I believe it is more appropriate to say that in this lecture, Allama Iqbal tried to philosophically  analyze the nature of human experience in order to probe the nature of Ultimate Reality through clues furnished by the verses of the Qu’ran. In this blog-entry, I will try to summarize the key points made by Allama Iqbal and point towards any potential shortcomings that exist in his thesis, according to my understanding.

Iqbal starts off the lecture by talking about the three traditional arguments given for the existence of God and provides a critique of each of the three arguments. He goes on to suggest that the real significance of these arguments will appear if it can be demonstrated that ‘thought and being are ultimately one.’

Iqbal views thought ‘not as a principle which organizes and integrates its material from the outside, but as a potency which is formative of the very being of its material.’ Therefore, according to Iqbal, ‘thought or idea is not alien to the original nature of things; it is their ultimate ground and constitutes the very essence of their being, infusing itself in them from the very beginning of their career and inspiring their onward march to a self-determined end.

Further into the lecture, Iqbal states that ‘[i]n conscious experience life and thought permeate each other. They form a unity. Thought, therefore, in its true nature, is identical with life.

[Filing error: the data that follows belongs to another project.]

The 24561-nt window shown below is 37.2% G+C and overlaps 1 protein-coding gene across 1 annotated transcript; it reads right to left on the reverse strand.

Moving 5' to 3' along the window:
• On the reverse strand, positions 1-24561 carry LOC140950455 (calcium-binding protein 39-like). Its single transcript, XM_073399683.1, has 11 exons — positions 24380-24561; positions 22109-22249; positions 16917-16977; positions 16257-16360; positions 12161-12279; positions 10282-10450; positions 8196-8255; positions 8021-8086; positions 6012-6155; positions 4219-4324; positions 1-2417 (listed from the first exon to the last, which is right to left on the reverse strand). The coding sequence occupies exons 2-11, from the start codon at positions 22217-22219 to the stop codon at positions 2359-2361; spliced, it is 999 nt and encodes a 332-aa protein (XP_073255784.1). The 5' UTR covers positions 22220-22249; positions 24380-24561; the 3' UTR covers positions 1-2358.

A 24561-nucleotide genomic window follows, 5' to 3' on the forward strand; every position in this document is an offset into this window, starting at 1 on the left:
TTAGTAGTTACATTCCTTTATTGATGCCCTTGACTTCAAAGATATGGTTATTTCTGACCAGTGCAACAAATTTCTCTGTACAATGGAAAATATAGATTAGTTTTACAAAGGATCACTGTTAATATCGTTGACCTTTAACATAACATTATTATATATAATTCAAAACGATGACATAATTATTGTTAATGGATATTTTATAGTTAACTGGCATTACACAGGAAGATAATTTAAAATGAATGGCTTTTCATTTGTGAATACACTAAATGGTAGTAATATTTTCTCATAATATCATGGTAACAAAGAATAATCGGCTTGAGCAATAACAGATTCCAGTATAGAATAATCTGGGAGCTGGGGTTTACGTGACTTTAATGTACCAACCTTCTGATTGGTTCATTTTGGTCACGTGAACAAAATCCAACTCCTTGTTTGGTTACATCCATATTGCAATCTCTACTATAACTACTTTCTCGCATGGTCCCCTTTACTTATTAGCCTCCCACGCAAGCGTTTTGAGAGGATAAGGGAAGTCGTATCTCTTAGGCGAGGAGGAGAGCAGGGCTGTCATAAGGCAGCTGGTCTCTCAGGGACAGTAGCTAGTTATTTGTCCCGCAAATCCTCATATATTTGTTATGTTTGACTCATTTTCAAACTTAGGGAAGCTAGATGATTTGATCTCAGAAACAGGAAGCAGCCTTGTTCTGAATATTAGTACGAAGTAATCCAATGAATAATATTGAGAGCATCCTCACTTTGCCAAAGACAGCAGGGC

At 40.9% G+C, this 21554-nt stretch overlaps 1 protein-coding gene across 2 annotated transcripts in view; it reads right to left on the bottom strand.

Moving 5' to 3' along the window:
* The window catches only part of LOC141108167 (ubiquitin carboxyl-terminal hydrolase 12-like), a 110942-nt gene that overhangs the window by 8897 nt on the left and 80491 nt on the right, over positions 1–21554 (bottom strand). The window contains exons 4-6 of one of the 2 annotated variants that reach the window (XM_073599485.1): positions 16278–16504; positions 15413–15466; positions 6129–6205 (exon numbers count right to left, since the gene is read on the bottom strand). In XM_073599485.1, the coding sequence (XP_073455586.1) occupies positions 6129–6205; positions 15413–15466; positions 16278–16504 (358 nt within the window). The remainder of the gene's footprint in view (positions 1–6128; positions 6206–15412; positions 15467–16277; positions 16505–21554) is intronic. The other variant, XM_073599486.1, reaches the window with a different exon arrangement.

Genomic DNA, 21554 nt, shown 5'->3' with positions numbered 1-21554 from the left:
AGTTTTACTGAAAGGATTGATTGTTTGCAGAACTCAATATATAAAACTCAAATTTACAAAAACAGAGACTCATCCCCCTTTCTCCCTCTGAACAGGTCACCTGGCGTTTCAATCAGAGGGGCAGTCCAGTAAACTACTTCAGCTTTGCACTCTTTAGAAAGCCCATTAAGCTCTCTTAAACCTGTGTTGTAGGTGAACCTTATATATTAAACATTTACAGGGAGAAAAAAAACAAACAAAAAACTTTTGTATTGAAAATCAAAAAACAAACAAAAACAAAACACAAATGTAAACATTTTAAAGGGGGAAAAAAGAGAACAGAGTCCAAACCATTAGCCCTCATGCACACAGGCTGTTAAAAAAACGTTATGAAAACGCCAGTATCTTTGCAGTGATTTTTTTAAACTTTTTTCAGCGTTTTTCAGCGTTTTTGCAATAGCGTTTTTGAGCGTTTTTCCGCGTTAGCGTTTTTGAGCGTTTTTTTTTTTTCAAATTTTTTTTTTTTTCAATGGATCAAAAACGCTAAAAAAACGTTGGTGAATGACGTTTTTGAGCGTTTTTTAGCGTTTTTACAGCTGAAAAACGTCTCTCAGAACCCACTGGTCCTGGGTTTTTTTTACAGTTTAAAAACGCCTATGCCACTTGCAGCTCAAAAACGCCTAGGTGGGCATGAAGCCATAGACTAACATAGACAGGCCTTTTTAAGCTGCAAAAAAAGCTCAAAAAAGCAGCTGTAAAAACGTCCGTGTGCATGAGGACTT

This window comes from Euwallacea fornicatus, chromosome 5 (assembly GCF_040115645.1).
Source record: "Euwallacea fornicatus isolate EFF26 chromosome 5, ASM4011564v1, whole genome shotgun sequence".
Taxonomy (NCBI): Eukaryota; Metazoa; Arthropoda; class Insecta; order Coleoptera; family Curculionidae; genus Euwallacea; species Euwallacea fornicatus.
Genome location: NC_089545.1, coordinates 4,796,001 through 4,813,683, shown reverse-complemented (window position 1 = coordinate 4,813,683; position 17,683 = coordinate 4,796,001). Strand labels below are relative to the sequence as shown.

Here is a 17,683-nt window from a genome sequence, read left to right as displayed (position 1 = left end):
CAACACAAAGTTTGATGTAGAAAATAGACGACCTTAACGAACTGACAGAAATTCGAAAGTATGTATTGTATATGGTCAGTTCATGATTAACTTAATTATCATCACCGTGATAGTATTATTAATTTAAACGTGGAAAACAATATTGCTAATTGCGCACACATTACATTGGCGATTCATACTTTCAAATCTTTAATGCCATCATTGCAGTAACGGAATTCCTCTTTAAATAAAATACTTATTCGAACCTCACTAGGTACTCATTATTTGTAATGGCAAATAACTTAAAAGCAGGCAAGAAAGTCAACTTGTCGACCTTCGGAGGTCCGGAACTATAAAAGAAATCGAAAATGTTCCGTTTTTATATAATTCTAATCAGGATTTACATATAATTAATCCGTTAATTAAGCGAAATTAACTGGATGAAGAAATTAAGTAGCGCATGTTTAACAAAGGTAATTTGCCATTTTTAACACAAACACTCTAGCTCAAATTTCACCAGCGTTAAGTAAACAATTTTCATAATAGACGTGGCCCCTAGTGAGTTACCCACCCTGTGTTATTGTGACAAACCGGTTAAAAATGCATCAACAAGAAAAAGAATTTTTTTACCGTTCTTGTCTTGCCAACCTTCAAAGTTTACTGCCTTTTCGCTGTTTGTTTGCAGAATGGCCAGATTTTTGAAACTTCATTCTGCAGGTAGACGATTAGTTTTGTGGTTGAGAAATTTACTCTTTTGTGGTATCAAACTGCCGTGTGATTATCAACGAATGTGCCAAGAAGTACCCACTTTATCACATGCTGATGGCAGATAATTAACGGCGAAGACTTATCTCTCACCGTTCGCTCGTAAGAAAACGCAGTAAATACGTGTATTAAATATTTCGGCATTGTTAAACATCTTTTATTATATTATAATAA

Therefore, to truly understand Iqbal’s view of Ultimate Reality, we have to understand how Iqbal defined and described the concept of Life. Toward the end of his lecture, Iqbal concludes his thesis by saying that ‘the Ultimate Reality is a rationally directed creative life.’ Iqbal continues on to say that it is a ‘simple fact of experience that life is not a formless fluid, but an organizing principle of unity, a synthetic activity which holds together and focalizes the dispersing dispositions of the living organism for a constructive purpose.’

This definition of life, provided by Iqbal, appears to be one of the most abstract definitions of life. Whereas traditional biology may define life in terms of certain properties and functions that separate the animate from inanimate matter, life, according to Iqbal, is force of organization with a definite purpose that is more fundamental than matter itself. Iqbal believes that life is ‘foundational and anterior to the routine of physical and chemical processes.’

Iqbal views life as fundamentally incapable of being explained in terms of mechanism. Iqbal believes that postulating the ‘existence of a self-producing or self-maintaining mechanism’ is meaningless because ‘[a] mechanism which reproduced itself would be a mechanism without parts, and, therefore, not a mechanism.

Iqbal views consciousness as a consequence of life. According to Iqbal, ‘[c]onsciousness may be imagined as a deflection from life. Its function is to provide a luminous point in order to enlighten the forward rush of life.’ Iqbal continues on and says that the, ‘consciousness is a variety of the purely spiritual principle of life which is not a substance, but an organizing principle, a specific mode of behaviour essentially different to the behaviour of an externally worked machine. Since, however, we cannot conceive of a purely spiritual energy, except in association with a definite combination of sensible elements through which it reveals itself, we are apt to take this combination as the ultimate ground of spiritual energy.’